In a highly publicized case last June, the Supreme Court ruled that the Tsilhqot’in Nation had proven that it has aboriginal title to a 1,750-square-kilometre area of the B.C. interior. The most significant part of that complex ruling is that any third party wishing to extract resources, such as a logging company, now requires the consent of the First Nation. Aboriginal groups hailed that case as a game changer. While the ruling in its most narrow sense only grants aboriginal title to the Tsilhqot’in Nation, it also sets a precedent for any other First Nation that have not ceded its territory by treaty and which can prove in court that it had a historic and exclusive jurisdiction over a swath of land.
Shortly after the Supreme Court decision in the Tsilhqot’in case, an analyst with RBC Capital Markets told clients that the ruling could have as big an impact on B.C. forest industry as the pine beetle devastation, according to the Vancouver Sun. If the ruling limits logging in B.C., it could tighten the lumber supply and raise prices, analyst Paul Quinn said.
However, in a column that Vancouver economist Roslyn Kunin wrote for Troy Media shortly after the ruling, her forecast wasn’t nearly so dire. “Businesses will have to listen and come up with adequate responses to First Nations issues and concerns.” she wrote. “They will have to start using the good economic tool of cost/benefit analysis to show that any incremental activity will be of net advantage to the First Nation on whose territory it occurs.”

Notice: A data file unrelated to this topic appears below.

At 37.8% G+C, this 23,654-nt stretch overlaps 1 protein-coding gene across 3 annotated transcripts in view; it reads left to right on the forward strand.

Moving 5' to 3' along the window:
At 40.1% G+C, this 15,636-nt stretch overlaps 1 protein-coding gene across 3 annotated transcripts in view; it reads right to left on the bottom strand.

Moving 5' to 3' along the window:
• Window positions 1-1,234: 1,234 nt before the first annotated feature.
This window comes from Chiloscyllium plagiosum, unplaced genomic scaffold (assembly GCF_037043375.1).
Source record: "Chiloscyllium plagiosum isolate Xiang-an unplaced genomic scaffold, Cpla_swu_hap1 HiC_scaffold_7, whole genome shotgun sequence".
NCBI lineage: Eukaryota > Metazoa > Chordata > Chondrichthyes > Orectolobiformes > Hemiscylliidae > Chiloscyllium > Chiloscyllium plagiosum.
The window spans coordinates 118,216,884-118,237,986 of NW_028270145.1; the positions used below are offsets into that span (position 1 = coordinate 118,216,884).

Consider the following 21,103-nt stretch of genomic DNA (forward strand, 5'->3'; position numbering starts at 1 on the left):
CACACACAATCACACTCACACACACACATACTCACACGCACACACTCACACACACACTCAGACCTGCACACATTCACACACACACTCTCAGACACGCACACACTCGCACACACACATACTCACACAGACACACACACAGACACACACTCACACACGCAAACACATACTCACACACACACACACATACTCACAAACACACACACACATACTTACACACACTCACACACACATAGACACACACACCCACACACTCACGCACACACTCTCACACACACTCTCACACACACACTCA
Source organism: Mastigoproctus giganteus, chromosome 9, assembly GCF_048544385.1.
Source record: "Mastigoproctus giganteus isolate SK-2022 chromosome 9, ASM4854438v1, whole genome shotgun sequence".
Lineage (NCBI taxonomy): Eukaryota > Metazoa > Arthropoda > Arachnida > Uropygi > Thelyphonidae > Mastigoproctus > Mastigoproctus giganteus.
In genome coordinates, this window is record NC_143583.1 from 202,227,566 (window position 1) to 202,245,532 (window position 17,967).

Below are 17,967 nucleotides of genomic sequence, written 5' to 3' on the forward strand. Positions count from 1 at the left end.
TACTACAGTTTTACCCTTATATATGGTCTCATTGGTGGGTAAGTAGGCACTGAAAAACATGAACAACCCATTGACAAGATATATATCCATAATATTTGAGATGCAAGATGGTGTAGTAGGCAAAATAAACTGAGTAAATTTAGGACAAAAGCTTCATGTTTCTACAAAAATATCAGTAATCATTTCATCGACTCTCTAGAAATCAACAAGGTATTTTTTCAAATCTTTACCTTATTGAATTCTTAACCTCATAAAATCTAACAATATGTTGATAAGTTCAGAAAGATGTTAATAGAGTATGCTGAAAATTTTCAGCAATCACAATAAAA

In July, in what is called the Grassy Narrows case, the High Court concluded that an Ontario First Nation does not have aboriginal title to Crown land in Ontario because it surrendered that right in an 1873 treaty.
David Lindsay, President and CEO of Forest Products Association of Canada, acknowledged that the Tsilquotin and Grassy Narrows decisions by the Supreme Court will require different approaches to forest tenure. But, he said, “it has been ever thus” in Canada. Each province has its own tenure system based on its history and settlement patterns. For example, in Atlantic Canada, where settlement goes back more 250 years, much more of the land is privately owned than in B.C. “In Quebec it’s a different system. In Ontario, it’s a different system,” Mr. Lindsay said. “So we have a patchwork or a variety of tenure systems across the country already.” But the most important thing he wanted to stress is that forest companies have “a very good record of working with First Nations across the country,” Mr. Lindsay said, noting that 20 per cent of the forestry work force in Saskatchewan and Manitoba are First Nations people. “Our member companies want to work with First Nations.”